Yesterday, I was lucky enough to get to attend Social Media Summit 2012 in Aalborg.
Overall, this was a really good event, and I want the good impressions to be in focus. The main thing is: I would love to be able to attend again in the future, because I truly believe this event has the potential to become Great, instead of just good. I left feeling inspired, and I think that’s the most important thing.
Here we go,
Social Media Summit, 2012, sponsored in part by Konxion (thanks!). A free event for everyone who in some way works with social media professionally – and also for people like me, who hope to work professionally with social media one day.
The summit took place in biocity Aalborg, the place with most facebook check-ins in Nordjylland. In a lot of ways, it was a cool location: comfortable seats, giant screen for presentations, and centrally located in Aalborg. Bonus points.
konXion and the other sponsors took extremely good care of us. We were welcomed with coffee, croissants, and fruit. Lunch was sponsored by sushisushi. Again, high symbolic value: the restaurant in jylland with the most facebook likes. In the afternoon, there was cake and coffee sponsored by… to be honest, I don’t even remember the actual name, but some sort of food college (?). Either way, they were quite tasty.
There was quite a bit of celebrity factor. Henrik Dahl was conferiencier, and he also did a good job (even though I personally might not fully appreciate his humor).
After the opening statements by Thomas Thomsen and Henrik, Mikael Lemberg from Facebook discussed “the power of news feed”. Honestly, this was probably, for me, one of the more interesting presentations. Did you guys know that organizations can now target their facebook campaigns to custom audiences? This is both really cool (from a comm/marketing perspective) and really frightening (from a private perspective).
After a networking and coffee break, Alexander Peiniger from All Facebook Stats presented about facebook KPIs and benchmarking. Lots of numbers, quite interesting, but not really relevant for my specific communications perspective.From a more marketing perspective though, I think it would be great.
During the next break, Pernille Hjarbæk Steenberg presented Social Media Gym. It was fun to see everybody get up and dance and move around. It was also a super idea to get everyone moving. I know I felt stiff and headachey at the end of the day!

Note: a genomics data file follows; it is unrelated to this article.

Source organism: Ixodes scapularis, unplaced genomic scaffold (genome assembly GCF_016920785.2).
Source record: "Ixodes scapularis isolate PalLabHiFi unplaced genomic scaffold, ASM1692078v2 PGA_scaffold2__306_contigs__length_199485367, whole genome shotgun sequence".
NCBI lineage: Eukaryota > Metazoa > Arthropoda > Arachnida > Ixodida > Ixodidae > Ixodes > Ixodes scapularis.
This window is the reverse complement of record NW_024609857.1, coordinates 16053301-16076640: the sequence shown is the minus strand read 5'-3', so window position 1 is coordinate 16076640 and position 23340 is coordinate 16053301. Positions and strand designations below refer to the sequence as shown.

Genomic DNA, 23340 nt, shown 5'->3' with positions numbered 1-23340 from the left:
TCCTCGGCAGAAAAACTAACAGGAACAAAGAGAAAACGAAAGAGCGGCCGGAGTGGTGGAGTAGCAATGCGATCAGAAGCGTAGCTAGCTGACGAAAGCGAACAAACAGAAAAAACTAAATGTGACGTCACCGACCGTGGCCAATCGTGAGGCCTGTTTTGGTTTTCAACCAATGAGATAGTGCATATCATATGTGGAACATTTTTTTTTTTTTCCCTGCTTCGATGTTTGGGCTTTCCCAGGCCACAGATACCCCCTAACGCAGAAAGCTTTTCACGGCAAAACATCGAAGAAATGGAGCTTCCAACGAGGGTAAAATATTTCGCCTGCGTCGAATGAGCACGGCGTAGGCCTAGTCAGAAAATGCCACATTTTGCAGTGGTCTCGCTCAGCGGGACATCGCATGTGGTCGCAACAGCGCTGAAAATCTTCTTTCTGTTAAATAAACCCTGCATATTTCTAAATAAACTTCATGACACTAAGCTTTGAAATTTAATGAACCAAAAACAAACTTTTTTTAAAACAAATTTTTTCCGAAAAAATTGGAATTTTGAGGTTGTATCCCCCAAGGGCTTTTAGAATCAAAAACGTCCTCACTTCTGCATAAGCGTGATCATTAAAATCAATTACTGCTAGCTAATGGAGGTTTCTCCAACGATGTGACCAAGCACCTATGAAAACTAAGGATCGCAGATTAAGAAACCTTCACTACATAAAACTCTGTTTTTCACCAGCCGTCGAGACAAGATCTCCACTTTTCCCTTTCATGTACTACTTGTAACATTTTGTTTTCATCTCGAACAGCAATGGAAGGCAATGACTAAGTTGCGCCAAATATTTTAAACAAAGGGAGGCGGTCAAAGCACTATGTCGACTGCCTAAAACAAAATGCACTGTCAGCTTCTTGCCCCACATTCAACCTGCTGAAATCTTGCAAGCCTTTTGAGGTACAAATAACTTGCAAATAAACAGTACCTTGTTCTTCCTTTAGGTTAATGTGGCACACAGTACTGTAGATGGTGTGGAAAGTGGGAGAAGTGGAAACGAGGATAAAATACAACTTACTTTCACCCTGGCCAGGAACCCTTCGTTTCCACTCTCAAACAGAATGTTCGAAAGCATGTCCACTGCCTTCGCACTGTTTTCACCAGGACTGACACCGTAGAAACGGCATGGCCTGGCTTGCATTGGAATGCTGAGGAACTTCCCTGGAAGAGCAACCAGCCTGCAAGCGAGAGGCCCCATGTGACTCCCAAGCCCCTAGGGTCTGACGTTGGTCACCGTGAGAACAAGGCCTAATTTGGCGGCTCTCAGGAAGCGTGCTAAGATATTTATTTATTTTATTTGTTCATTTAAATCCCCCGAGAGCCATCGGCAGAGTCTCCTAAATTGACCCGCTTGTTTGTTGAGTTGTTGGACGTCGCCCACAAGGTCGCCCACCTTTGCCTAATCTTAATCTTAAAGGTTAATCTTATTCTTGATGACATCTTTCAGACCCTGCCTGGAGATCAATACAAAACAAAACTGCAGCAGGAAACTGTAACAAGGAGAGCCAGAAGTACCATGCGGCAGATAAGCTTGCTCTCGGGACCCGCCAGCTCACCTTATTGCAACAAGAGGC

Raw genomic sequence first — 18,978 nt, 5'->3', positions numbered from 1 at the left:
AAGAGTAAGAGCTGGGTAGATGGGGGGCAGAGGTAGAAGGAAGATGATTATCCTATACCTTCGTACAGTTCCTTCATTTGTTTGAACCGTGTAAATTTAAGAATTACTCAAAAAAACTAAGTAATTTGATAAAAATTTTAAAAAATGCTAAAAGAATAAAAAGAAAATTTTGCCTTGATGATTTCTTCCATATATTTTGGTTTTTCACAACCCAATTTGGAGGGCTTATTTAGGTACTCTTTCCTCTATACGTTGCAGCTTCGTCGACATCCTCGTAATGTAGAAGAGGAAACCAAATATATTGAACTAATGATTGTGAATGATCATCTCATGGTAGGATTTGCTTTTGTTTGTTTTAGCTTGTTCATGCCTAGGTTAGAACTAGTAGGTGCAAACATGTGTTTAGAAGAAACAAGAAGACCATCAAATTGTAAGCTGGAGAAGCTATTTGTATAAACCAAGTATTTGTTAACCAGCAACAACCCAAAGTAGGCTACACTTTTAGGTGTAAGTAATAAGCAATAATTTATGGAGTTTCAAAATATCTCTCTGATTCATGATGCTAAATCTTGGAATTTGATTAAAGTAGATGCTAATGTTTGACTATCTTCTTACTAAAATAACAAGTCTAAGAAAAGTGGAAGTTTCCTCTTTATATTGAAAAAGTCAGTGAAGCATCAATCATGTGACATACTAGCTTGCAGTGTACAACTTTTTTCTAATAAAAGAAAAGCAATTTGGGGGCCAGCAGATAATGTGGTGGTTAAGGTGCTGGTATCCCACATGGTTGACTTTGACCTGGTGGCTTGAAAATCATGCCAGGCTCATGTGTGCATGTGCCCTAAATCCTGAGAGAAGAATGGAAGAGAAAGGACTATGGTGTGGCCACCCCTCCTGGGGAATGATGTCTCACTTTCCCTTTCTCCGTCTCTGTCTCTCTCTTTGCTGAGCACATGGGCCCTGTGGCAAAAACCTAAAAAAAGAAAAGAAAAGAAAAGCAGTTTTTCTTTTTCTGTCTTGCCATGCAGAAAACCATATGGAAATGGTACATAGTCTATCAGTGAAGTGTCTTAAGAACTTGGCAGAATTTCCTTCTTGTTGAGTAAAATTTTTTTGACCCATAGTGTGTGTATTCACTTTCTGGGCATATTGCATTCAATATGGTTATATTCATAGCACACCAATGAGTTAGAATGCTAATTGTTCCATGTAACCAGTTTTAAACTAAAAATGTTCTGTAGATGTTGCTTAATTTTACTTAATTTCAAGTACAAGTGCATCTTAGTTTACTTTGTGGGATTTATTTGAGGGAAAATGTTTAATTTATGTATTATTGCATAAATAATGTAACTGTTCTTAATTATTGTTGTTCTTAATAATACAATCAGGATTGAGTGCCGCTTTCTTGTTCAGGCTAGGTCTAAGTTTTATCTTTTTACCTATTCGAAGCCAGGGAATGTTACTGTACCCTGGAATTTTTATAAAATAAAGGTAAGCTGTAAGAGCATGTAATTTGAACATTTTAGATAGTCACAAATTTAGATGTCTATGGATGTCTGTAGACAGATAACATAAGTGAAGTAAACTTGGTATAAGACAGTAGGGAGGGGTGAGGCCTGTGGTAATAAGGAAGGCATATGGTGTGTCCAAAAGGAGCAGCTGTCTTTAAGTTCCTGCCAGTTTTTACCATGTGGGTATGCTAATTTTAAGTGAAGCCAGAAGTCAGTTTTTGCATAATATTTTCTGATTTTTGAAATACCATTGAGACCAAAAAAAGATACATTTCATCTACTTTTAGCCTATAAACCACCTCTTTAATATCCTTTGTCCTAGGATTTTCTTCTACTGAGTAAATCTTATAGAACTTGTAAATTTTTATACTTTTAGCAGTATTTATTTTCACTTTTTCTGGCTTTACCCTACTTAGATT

Adrian Roessler from Podio presented ‘the podio story’ . I admit I had never heard of Podio before, so it was interesting to learn about the platform. I’ve already limited my thesis to be about external social media though, so unfortunately, it’s not relevant for my thesis. It did spur alot of thoughts and ideas for me though.
After lunch, Lars Ingerslev from LinkedIn discussed “the ‘other’ social network.” Lots of new insights and knowledge about LinkedIn that I did not know.
After another break, we split into workshops. I attended “Communication and Social media” by KonXion, since this sounded like a relevant theme for me. Also – I figured the sponsors would come up with something good.
The other choices included: “Social media platforms”. “Applications and development”, and “Law and social media”.
After the first workshop though, I had a migraine headache and I was eager to return home to Little Dude, so I chose to pass on the last workshop. Even though I skipped the last 45 minutes, I wasn’t home until about 7:30 PM…..
The mood at the event was quite low-key and fun, probably also a result of the demographics of the participants. There weren’t alot of suits in attendance, rather, the average age was lower than any other work related event I’ve ever attended.
In the spirit of social media, we were all encouraged to tweet with the #smsdk hashtag. A screen onstage had live updating of our tweets, and was also used to ask the presenters questions. Unfortunately, the screen was too small for everyone to be able to see the tweets. For a while, I followed the tweets on my own computer until the battery died.